What Online Academies are missing
A recent piece in the Wall Street Journal indicated that Cyber-School enrollment is up again, now hovering around 250,000 students nationwide. This is a twenty five percent increase from last year, and is projected to grow again in the future. As I thought about schools such as Florida Virtual Academy, with a student body of 4,500 students, I began to wonder if the future of our profession is online. As someone who is very “pro-technology” I think that the internet has changed the landscape for our profession and does give us a lot of options. My core belief is that technology remains a tool to use, not a replacement for highly qualified, engaging teachers.
As an advocate for schools, I think we do have to think about some of the reasons that a quarter of a million people have chosen online schools. Parents and children cited flexibility, individualized curriculum, time options, and overall student engagement as reasons they chose something other than traditional schooling. As schools, I think we have an obligation to re-think some of the traditional paradigms of our buildings, including offering classes at different times, finding ways to better fit individual needs, and always seeking new ways to engage learners.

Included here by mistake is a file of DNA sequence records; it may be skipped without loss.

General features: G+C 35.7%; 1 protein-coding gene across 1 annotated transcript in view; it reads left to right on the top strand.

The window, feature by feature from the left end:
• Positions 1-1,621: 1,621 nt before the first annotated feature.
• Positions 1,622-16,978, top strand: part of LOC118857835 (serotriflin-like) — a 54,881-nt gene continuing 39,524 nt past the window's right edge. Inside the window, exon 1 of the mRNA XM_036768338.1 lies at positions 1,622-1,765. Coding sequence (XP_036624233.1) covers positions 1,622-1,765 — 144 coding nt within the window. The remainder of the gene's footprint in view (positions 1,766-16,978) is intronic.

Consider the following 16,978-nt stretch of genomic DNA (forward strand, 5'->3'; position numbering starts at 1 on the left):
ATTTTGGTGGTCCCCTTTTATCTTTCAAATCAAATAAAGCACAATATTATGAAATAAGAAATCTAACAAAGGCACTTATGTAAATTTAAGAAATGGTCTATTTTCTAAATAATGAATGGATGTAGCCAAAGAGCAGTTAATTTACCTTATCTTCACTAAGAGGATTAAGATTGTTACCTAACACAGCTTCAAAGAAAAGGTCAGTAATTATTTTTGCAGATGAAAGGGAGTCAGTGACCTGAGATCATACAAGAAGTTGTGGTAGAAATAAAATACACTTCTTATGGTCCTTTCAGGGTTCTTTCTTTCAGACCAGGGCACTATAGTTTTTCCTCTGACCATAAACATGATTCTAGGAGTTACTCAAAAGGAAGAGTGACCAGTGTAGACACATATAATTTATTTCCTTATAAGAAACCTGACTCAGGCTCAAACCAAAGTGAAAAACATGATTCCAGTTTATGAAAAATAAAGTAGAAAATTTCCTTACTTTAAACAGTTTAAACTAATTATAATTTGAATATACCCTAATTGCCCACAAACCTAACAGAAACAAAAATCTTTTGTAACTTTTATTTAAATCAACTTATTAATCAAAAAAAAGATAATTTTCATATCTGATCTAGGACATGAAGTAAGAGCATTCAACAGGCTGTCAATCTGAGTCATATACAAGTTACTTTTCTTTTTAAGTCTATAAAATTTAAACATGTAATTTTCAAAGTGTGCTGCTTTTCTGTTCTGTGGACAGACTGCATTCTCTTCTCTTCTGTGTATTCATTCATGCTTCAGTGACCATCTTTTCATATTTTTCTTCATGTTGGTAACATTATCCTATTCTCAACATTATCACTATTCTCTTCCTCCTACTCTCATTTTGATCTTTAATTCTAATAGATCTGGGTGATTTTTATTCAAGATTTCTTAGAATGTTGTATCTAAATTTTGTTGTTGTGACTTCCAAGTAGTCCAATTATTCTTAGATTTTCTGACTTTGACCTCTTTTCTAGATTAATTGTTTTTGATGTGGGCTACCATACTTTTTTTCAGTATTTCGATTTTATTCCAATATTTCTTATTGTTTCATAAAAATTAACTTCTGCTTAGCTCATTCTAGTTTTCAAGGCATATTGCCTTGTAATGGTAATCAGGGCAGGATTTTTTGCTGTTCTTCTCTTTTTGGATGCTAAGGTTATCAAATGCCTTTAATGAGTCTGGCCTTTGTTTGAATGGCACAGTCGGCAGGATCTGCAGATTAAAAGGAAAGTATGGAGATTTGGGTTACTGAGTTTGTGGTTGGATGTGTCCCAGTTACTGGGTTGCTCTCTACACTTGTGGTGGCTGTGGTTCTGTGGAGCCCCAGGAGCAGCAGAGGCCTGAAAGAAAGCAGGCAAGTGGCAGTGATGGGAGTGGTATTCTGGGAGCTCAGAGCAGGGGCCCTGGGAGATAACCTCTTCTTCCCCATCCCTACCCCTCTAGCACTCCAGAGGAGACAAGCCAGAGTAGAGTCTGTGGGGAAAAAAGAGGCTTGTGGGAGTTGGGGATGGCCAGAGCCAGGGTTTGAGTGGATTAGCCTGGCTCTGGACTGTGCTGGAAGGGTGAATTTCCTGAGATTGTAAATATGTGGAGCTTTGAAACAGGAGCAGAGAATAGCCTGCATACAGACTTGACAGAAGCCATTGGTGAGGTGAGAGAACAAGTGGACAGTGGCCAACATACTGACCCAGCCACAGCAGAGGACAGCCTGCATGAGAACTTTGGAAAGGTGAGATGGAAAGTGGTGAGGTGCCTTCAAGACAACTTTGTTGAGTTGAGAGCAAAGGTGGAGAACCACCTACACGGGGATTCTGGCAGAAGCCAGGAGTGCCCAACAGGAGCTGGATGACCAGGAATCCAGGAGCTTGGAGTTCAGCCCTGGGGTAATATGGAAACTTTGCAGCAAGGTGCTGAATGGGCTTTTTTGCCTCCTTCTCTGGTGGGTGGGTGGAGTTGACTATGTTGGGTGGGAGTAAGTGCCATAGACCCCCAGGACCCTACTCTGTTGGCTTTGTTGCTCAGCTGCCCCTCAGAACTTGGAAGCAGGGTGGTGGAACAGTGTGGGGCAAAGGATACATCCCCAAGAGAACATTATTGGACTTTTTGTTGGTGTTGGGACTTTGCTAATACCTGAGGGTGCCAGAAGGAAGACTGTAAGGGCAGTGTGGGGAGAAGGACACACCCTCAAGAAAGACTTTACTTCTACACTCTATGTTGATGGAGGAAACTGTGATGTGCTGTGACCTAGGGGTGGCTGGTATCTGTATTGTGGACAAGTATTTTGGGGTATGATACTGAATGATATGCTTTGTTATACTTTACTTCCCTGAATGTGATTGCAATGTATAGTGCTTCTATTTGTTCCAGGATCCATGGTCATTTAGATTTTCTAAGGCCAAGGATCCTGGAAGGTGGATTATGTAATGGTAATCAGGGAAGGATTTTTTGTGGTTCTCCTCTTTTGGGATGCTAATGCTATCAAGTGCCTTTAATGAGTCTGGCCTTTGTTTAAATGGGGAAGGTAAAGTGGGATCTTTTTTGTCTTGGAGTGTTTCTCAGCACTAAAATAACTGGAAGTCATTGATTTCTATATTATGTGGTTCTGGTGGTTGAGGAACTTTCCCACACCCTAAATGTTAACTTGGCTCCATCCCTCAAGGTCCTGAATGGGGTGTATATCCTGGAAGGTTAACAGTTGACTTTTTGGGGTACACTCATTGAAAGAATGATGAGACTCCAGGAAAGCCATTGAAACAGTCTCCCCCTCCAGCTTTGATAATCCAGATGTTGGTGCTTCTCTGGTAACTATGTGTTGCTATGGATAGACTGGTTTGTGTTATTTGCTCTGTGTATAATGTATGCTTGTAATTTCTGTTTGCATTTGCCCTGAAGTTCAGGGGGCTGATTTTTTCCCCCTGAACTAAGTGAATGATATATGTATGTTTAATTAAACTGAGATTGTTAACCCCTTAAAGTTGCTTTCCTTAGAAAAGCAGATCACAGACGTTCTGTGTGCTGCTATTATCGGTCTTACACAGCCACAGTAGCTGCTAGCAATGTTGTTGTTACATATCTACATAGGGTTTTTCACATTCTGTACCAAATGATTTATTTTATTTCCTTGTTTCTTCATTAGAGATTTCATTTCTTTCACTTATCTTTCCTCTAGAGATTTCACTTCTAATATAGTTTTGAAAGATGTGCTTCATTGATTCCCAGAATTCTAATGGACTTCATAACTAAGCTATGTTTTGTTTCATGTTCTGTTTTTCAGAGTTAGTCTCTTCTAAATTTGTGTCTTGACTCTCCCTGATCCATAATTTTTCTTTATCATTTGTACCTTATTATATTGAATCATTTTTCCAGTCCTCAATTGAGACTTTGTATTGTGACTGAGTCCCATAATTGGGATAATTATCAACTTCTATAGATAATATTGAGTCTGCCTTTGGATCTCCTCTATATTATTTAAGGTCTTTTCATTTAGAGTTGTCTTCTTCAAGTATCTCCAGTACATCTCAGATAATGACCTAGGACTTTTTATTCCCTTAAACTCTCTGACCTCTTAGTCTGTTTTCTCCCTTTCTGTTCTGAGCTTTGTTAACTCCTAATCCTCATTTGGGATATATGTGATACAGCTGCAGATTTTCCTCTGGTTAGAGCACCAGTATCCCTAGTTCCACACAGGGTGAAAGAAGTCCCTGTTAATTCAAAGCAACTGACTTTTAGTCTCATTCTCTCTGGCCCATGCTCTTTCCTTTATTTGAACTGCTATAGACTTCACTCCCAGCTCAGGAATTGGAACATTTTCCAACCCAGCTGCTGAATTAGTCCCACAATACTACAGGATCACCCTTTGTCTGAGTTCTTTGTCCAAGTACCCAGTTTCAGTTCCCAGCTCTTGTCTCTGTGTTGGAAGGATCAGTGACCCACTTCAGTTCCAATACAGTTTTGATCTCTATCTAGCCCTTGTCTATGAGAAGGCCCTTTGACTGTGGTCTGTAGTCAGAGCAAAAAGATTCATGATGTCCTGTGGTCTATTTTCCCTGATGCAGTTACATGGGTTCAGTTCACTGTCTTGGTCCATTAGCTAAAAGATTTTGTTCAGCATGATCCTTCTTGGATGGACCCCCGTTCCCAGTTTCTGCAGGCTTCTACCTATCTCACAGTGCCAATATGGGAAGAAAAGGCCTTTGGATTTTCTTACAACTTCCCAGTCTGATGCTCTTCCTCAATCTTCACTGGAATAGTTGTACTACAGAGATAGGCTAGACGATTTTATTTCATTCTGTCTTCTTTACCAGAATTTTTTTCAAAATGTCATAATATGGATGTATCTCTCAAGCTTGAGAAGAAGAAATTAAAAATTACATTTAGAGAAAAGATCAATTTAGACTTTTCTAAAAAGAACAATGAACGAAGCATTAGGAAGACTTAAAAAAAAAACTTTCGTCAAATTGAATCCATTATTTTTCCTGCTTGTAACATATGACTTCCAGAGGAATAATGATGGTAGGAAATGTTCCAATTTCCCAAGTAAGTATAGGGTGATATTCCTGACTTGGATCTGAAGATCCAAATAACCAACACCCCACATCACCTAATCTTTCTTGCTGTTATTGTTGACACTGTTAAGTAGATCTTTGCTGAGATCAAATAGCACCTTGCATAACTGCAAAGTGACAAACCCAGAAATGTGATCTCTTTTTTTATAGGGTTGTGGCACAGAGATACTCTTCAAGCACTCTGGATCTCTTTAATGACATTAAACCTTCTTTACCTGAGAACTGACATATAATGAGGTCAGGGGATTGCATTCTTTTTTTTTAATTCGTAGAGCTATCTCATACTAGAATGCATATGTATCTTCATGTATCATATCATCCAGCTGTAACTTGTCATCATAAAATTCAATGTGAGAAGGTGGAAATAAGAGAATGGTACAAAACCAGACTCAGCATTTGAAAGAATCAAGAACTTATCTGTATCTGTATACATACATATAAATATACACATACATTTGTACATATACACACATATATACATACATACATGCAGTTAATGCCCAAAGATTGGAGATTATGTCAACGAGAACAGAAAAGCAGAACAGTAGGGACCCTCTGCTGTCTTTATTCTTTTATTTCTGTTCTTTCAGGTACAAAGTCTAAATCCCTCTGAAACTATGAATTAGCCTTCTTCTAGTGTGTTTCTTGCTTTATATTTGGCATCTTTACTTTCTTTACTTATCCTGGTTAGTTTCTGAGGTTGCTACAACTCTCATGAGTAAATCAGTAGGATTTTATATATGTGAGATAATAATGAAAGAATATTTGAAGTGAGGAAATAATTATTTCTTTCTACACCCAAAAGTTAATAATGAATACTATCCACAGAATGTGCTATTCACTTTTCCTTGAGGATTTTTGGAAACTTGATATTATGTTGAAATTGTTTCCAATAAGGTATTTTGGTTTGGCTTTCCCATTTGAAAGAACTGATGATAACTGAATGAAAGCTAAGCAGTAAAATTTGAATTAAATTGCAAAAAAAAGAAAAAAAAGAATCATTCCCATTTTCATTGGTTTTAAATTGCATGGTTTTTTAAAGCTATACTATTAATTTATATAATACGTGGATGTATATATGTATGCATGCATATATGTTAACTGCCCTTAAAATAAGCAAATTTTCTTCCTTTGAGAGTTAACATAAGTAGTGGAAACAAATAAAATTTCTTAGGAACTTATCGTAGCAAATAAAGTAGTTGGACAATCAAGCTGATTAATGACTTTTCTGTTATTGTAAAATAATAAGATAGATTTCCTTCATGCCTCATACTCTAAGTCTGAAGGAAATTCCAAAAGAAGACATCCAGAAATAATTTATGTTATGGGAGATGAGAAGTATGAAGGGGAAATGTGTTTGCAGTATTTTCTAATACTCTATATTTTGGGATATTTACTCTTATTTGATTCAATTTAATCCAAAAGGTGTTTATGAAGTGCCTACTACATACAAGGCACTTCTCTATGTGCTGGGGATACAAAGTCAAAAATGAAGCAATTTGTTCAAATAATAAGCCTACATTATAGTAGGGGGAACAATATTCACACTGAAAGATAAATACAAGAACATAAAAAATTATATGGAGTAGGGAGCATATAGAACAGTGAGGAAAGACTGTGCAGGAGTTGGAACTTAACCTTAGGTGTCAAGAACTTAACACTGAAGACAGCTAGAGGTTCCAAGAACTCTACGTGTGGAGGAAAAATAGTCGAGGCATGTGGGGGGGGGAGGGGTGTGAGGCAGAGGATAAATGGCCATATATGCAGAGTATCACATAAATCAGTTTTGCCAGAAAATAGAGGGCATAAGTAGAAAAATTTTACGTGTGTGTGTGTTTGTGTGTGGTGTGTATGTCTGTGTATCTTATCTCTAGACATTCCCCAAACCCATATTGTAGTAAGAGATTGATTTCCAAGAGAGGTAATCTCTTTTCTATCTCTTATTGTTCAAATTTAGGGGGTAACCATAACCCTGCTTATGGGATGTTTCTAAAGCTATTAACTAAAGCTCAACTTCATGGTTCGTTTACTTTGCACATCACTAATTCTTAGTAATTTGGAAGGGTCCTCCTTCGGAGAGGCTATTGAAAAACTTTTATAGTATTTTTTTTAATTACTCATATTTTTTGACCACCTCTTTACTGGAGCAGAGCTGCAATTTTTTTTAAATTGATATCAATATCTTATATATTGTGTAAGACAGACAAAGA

However, I think back to last Friday night, and I realize that our schools have something that online schools could never replicate. My father-in-law, an administrator in another district, invited me to attend his high school’s football playoff game. We arrived at the stadium on a cold evening and enjoyed an amazing game that ended only after two overtimes. As students packed in to perform with the band or cheer on their school, I thought a lot about the social, experiential side of what we offer our learners. No online school, no matter how good, could ever offer the feeling one gets from cheering on “their school.” No online school, regardless of how progressive, could offer students the opportunity to give a live performance in front of a large crowd. They may be “schools,” but virtual academies can never be “communities.”
Academics are key, and student achievement should be what drives us as professionals. However, the next time the online school debate heats up, take a second and reflect on how we address the whole child.